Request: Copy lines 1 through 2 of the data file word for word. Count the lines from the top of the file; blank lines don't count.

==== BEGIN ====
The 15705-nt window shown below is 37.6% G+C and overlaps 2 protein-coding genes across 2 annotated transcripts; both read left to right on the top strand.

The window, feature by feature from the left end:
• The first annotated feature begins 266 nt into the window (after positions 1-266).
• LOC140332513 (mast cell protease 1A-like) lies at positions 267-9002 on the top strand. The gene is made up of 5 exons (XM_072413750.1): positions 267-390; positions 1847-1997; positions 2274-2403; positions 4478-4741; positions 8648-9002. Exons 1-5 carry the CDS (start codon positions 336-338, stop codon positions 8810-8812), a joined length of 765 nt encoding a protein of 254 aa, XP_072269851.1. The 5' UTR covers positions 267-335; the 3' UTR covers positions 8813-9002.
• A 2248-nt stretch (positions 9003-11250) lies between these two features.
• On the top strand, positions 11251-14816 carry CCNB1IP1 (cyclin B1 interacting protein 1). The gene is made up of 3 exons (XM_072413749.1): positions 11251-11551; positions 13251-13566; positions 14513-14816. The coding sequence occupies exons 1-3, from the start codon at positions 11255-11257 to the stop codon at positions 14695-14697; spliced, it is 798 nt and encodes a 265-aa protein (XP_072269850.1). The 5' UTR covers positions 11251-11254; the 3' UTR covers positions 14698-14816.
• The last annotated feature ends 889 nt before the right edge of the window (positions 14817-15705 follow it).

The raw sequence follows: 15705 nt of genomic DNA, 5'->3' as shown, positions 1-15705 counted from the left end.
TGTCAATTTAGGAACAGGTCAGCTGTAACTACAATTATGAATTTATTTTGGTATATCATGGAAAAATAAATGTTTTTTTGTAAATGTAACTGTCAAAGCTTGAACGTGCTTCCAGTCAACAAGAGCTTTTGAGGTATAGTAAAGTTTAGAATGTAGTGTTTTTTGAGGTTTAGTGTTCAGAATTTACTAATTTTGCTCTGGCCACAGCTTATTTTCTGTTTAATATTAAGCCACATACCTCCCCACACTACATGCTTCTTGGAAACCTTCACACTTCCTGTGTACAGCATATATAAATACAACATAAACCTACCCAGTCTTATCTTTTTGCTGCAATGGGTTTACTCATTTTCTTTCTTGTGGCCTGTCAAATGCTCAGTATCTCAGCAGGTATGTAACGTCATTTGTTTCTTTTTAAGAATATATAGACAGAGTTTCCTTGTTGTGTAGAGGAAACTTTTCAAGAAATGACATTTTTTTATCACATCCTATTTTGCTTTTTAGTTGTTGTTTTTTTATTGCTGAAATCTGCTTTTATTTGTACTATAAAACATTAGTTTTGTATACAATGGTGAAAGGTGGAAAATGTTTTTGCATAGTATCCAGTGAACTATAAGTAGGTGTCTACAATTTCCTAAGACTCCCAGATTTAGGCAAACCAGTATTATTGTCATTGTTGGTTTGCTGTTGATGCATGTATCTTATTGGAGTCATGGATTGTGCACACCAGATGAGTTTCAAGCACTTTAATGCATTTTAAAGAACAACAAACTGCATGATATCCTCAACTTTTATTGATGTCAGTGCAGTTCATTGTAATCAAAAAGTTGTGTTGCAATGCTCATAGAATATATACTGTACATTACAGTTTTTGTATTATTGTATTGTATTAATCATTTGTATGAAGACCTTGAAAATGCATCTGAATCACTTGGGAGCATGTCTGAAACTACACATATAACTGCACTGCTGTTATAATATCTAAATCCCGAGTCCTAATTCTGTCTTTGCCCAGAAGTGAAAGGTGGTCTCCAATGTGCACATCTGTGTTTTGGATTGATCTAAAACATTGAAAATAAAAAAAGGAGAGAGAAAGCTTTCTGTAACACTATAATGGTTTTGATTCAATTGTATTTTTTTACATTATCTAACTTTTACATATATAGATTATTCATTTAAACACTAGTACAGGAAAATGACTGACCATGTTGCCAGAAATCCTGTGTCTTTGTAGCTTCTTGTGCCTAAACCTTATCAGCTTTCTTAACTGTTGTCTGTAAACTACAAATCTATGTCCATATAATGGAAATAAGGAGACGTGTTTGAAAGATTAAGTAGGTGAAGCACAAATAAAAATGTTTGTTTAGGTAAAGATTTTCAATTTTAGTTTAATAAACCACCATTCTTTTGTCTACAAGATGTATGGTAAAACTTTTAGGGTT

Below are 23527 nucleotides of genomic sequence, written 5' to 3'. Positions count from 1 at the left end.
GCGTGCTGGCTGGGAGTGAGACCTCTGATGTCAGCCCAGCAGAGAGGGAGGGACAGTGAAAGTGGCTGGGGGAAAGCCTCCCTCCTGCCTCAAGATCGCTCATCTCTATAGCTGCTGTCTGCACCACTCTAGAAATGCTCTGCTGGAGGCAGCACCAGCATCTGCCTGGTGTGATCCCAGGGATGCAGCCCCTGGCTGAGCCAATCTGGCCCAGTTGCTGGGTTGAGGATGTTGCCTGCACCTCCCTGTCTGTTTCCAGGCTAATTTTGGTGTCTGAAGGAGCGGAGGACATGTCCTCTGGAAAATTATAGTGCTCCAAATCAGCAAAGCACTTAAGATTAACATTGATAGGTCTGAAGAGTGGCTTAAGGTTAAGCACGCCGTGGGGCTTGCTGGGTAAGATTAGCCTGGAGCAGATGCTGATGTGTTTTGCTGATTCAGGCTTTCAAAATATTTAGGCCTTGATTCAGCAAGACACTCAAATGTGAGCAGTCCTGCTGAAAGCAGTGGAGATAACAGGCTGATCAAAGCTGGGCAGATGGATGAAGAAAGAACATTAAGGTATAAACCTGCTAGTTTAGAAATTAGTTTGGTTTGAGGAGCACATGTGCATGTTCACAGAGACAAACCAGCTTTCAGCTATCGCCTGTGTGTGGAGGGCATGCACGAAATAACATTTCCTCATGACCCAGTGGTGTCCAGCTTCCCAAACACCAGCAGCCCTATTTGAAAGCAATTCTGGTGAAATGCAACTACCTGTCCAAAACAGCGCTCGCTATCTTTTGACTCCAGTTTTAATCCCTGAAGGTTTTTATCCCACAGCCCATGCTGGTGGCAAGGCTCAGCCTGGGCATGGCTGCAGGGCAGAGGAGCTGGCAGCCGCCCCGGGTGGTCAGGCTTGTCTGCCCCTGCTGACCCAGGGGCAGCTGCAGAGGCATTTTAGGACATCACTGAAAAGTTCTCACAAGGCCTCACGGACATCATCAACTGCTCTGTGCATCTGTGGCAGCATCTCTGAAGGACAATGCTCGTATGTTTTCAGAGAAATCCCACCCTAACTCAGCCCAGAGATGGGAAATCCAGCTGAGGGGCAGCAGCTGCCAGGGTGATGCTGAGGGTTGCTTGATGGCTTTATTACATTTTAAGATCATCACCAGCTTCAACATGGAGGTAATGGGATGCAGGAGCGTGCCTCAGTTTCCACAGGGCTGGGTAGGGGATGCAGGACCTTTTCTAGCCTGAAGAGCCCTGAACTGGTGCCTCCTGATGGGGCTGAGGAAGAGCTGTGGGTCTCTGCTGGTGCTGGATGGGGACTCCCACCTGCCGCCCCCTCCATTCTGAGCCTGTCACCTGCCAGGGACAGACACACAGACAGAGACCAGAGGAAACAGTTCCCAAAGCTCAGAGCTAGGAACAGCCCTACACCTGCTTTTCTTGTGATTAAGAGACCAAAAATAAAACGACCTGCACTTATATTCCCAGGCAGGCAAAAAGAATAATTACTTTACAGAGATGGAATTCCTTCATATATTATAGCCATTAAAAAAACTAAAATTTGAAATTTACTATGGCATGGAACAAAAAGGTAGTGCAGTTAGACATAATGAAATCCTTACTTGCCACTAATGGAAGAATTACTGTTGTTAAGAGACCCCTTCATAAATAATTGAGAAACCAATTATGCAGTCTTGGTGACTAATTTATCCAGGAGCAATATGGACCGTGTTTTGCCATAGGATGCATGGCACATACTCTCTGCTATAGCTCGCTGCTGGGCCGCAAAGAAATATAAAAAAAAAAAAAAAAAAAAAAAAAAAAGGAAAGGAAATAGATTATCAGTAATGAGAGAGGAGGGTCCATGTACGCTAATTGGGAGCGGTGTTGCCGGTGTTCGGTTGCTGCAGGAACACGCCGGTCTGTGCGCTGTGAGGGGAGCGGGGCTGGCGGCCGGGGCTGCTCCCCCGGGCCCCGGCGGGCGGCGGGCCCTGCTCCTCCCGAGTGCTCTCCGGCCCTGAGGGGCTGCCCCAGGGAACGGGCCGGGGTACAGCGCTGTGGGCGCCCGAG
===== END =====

The 15705-nt window shown below is 37.6% G+C and overlaps 2 protein-coding genes across 2 annotated transcripts; both read left to right on the top strand.

The window, feature by feature from the left end: